Pets and the Economy

Pets and the Economy

Citizens FOR Pets in Condos e-newsletter for October 2011,

Are you at all surprised to learn that even in this time of economic downfall people are spending more and more money on their pets?

Median income for middle-class  households  has been dropping down to levels in the 1990’s.  That has not affected spending on pets.  Quite the opposite.   

A USA Today report said that the “pet economy” has been steadily increasing since 2001.  The American Pet Products Association says spending on pets in the US will reach a new record, an estimated $50 billion.  “Spending in the pet economy has increased every year since 2001 and only once by less than 5 percent annually in that time.”

One pet business owner was quoted saying that, “I’ve found the same thing. The business really hasn’t slumped. When the economy went bad, people started staying home more. They weren’t taking as many vacations. They weren’t gone as much. They started focusing on their home life and, for a lot of people, that includes a pet.”  We think that as people are stresed by money woes, they turn to their pets for emotional comfort.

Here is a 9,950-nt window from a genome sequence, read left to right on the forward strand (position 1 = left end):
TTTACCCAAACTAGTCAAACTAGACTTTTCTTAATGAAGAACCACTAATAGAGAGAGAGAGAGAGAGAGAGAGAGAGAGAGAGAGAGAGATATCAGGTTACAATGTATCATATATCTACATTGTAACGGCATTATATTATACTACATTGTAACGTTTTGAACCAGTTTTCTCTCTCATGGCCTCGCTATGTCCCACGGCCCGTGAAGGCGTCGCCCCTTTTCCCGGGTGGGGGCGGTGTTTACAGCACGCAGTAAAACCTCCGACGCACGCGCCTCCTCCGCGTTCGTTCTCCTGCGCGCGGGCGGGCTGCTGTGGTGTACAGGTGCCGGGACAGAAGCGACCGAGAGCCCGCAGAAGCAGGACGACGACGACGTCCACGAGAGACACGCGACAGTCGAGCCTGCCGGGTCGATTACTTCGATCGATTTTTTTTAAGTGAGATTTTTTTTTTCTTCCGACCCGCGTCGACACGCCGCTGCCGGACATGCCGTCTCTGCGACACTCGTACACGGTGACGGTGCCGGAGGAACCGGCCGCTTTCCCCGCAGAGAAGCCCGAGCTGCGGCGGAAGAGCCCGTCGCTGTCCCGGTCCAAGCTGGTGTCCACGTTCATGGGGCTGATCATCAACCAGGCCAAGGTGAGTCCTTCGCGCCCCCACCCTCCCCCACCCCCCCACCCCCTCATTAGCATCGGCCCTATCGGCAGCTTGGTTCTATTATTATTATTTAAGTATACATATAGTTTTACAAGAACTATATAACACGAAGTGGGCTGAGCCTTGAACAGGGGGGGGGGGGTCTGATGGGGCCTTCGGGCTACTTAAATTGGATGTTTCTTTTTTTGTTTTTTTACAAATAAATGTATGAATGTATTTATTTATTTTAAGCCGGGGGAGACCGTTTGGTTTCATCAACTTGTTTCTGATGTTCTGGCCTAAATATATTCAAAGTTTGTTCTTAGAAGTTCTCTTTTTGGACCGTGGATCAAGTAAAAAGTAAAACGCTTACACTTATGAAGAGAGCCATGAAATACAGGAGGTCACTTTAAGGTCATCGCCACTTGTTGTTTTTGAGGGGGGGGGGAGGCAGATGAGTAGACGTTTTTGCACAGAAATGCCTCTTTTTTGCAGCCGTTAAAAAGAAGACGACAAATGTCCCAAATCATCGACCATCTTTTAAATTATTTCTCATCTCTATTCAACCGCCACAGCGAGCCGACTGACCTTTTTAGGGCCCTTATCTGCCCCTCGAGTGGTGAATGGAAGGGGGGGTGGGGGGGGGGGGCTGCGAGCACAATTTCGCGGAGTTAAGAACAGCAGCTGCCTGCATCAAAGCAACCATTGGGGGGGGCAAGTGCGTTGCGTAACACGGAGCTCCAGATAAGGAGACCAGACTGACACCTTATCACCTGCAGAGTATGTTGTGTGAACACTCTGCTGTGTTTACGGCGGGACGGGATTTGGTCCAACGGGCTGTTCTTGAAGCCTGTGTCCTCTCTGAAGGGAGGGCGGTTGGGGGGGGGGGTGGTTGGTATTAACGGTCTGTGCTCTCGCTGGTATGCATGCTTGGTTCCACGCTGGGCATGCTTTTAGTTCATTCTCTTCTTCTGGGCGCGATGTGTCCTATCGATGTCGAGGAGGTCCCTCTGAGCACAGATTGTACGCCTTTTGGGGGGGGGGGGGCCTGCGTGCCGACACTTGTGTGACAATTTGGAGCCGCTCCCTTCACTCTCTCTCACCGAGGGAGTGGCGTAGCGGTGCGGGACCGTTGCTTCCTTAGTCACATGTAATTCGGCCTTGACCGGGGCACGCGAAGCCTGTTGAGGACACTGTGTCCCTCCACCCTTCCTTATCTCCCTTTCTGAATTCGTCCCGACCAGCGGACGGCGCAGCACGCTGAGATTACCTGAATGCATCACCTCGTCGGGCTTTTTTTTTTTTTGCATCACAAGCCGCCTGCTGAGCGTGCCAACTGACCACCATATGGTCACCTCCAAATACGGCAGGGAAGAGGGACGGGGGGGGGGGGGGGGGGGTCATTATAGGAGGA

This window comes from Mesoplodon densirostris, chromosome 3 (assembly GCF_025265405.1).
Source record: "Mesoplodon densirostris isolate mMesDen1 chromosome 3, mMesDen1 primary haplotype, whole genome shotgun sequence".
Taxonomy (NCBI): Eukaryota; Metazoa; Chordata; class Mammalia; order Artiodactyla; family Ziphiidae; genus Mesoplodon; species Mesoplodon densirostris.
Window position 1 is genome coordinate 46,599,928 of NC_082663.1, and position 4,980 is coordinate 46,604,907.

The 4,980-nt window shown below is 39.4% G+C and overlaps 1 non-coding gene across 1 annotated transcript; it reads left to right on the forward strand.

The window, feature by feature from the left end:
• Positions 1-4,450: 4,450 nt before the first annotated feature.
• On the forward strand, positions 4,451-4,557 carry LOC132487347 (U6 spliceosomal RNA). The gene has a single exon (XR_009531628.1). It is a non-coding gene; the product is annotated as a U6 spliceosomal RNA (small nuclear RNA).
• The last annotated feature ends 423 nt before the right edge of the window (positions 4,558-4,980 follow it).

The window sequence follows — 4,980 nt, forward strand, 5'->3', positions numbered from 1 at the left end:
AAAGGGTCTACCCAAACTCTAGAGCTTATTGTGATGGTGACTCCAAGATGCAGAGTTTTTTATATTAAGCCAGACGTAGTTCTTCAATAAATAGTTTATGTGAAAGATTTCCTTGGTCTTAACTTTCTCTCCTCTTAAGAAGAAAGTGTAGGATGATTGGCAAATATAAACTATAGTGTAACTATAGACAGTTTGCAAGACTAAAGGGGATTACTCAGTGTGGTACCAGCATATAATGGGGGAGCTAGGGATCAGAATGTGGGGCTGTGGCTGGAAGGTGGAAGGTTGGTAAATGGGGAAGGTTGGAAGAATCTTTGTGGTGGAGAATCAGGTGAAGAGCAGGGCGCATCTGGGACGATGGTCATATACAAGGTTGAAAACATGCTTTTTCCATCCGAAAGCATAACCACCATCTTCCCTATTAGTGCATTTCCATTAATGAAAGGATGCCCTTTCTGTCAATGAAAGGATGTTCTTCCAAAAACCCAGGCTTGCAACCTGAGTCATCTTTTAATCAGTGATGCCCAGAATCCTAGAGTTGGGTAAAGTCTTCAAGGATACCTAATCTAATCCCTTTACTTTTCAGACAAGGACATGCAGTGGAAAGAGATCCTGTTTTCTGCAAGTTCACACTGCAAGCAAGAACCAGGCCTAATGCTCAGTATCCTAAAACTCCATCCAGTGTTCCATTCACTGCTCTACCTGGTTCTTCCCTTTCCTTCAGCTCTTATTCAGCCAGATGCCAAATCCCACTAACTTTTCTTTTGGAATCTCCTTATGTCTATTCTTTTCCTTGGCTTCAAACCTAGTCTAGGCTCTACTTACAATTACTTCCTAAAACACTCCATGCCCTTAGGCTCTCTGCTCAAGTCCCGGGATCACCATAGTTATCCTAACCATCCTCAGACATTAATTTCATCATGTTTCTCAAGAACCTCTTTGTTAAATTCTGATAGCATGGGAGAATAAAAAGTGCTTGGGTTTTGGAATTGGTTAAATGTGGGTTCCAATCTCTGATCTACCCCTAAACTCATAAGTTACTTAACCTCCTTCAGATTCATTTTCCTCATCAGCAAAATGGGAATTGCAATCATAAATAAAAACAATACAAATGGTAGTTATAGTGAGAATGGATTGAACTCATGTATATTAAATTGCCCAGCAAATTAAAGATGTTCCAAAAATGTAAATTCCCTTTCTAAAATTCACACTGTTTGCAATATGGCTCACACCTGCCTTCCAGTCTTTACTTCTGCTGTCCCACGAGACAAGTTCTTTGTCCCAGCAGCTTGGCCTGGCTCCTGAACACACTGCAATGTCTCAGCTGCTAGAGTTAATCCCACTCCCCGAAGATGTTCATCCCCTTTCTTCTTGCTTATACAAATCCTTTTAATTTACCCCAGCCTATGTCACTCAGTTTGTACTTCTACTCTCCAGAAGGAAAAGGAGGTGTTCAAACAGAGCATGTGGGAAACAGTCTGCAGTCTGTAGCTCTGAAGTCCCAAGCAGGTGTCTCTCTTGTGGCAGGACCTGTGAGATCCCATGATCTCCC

The Pet ownership is at an all-time high of 72.9 million households – about two out of every three. About 78 million dogs and 86.4 million cats in the United States represent a 2.1 percent increase from 2010.

In another piece of economic news, no surprise to us, Retiring Baby Boomers give Florida a cold shoulder.  We are sure one of the factors in the avoidance of Florida is the preponderance of no-pet deed restrictions in south Florida, especially in retirement communities.  63 % of US households have at least one companion animal.  Why would they want to move somewhere to retire where they could not bring those companions?  People want to keep their whole family together, including pets.


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